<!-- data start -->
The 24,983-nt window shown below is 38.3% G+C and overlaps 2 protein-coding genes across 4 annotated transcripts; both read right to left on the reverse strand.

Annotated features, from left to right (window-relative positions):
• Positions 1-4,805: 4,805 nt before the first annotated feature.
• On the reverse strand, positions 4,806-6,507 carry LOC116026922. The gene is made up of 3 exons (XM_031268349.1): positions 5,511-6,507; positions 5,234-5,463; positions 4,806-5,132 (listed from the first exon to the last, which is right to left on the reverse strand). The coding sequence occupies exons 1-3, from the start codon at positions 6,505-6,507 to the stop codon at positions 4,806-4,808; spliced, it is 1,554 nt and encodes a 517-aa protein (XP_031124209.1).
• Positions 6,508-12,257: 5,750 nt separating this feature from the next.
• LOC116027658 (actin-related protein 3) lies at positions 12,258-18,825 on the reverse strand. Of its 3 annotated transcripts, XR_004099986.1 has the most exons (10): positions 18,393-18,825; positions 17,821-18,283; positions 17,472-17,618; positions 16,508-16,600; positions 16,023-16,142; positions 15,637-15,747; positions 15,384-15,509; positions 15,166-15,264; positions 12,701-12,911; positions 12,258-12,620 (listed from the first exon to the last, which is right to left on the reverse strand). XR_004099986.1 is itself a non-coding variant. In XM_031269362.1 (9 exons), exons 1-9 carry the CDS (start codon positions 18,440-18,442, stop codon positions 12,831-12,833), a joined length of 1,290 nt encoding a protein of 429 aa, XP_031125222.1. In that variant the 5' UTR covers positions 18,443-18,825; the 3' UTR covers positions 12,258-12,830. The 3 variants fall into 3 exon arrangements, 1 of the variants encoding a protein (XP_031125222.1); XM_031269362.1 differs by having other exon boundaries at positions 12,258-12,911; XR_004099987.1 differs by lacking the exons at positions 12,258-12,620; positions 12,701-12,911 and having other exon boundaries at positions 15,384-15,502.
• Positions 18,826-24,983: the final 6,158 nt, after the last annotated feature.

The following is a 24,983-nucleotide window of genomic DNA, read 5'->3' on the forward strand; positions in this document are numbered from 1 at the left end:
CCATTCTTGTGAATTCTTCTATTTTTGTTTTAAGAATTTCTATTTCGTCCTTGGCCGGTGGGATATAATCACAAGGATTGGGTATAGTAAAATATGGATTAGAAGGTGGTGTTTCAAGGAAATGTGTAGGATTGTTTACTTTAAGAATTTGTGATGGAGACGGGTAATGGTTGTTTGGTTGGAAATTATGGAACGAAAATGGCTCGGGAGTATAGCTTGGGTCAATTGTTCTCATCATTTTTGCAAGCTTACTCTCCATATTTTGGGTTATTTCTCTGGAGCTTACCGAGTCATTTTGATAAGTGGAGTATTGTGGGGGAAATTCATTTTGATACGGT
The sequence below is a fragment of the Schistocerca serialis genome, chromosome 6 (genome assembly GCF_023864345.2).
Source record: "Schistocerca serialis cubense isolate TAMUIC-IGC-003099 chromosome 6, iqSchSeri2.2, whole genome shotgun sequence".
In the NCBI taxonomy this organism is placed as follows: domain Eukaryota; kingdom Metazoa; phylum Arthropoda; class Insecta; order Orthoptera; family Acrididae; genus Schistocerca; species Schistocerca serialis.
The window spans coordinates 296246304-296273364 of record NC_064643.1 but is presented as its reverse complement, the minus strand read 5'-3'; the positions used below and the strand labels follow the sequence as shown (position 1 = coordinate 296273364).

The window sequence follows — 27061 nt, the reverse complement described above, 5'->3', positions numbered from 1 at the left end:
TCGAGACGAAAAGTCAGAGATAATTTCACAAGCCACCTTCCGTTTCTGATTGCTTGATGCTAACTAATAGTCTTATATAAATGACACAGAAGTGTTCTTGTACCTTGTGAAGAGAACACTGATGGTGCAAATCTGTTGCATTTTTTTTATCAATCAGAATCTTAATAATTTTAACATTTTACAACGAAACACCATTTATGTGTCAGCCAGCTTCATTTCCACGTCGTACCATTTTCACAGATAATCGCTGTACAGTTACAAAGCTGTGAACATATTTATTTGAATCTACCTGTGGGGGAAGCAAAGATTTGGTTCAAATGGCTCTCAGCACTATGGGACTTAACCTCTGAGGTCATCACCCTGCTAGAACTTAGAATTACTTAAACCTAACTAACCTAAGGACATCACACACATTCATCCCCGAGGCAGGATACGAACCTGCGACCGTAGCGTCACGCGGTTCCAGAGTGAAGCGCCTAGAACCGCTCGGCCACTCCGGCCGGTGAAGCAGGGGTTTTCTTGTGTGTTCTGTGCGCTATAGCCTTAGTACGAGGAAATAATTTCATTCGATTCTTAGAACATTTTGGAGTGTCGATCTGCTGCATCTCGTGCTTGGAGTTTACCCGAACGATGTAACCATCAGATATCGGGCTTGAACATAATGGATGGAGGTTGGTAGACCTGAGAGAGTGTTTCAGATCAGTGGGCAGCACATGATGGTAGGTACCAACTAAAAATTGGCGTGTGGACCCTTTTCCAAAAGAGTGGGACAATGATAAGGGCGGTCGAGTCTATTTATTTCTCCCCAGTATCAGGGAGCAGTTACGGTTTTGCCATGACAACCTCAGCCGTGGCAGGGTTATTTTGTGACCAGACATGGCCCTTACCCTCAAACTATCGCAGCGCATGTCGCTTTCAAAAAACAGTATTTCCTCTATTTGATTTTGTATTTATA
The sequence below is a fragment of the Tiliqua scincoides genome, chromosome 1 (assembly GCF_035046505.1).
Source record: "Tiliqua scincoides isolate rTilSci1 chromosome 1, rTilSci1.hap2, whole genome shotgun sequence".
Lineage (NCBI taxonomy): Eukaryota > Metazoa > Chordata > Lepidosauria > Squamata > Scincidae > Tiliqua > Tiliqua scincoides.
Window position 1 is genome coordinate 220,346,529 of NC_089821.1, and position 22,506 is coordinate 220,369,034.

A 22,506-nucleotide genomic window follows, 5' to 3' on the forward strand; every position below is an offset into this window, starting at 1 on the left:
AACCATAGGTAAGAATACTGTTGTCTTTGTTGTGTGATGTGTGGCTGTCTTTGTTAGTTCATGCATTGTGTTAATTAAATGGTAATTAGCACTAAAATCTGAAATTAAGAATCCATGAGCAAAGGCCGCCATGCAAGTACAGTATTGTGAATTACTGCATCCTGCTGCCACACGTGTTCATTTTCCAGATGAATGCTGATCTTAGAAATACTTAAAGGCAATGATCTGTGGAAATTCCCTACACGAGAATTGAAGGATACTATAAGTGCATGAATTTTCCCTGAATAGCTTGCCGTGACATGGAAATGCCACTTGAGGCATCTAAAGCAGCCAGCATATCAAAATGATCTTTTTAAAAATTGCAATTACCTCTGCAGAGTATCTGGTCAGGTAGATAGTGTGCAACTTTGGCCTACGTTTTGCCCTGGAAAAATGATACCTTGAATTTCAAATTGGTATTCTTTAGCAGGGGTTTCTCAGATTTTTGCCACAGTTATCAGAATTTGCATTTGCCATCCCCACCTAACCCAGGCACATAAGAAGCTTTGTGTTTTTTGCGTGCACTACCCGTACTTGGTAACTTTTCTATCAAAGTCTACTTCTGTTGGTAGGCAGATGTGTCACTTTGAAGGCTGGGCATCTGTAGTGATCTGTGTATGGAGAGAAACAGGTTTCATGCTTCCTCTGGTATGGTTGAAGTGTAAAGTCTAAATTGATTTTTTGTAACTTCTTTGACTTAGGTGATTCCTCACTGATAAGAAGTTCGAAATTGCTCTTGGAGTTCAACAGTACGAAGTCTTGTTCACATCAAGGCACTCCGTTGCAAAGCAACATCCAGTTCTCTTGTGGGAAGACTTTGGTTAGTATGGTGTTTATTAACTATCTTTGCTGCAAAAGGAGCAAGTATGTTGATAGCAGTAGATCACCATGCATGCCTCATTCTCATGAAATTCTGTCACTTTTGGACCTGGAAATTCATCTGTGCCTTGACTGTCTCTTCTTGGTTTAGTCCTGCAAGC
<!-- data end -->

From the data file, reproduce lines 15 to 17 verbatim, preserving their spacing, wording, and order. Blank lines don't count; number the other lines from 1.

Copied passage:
TCGAGACGAAAAGTCAGAGATAATTTCACAAGCCACCTTCCGTTTCTGATTGCTTGATGCTAACTAATAGTCTTATATAAATGACACAGAAGTGTTCTTGTACCTTGTGAAGAGAACACTGATGGTGCAAATCTGTTGCATTTTTTTTATCAATCAGAATCTTAATAATTTTAACATTTTACAACGAAACACCATTTATGTGTCAGCCAGCTTCATTTCCACGTCGTACCATTTTCACAGATAATCGCTGTACAGTTACAAAGCTGTGAACATATTTATTTGAATCTACCTGTGGGGGAAGCAAAGATTTGGTTCAAATGGCTCTCAGCACTATGGGACTTAACCTCTGAGGTCATCACCCTGCTAGAACTTAGAATTACTTAAACCTAACTAACCTAAGGACATCACACACATTCATCCCCGAGGCAGGATACGAACCTGCGACCGTAGCGTCACGCGGTTCCAGAGTGAAGCGCCTAGAACCGCTCGGCCACTCCGGCCGGTGAAGCAGGGGTTTTCTTGTGTGTTCTGTGCGCTATAGCCTTAGTACGAGGAAATAATTTCATTCGATTCTTAGAACATTTTGGAGTGTCGATCTGCTGCATCTCGTGCTTGGAGTTTACCCGAACGATGTAACCATCAGATATCGGGCTTGAACATAATGGATGGAGGTTGGTAGACCTGAGAGAGTGTTTCAGATCAGTGGGCAGCACATGATGGTAGGTACCAACTAAAAATTGGCGTGTGGACCCTTTTCCAAAAGAGTGGGACAATGATAAGGGCGGTCGAGTCTATTTATTTCTCCCCAGTATCAGGGAGCAGTTACGGTTTTGCCATGACAACCTCAGCCGTGGCAGGGTTATTTTGTGACCAGACATGGCCCTTACCCTCAAACTATCGCAGCGCATGTCGCTTTCAAAAAACAGTATTTCCTCTATTTGATTTTGTATTTATA
The sequence below is a fragment of the Tiliqua scincoides genome, chromosome 1 (assembly GCF_035046505.1).
Source record: "Tiliqua scincoides isolate rTilSci1 chromosome 1, rTilSci1.hap2, whole genome shotgun sequence".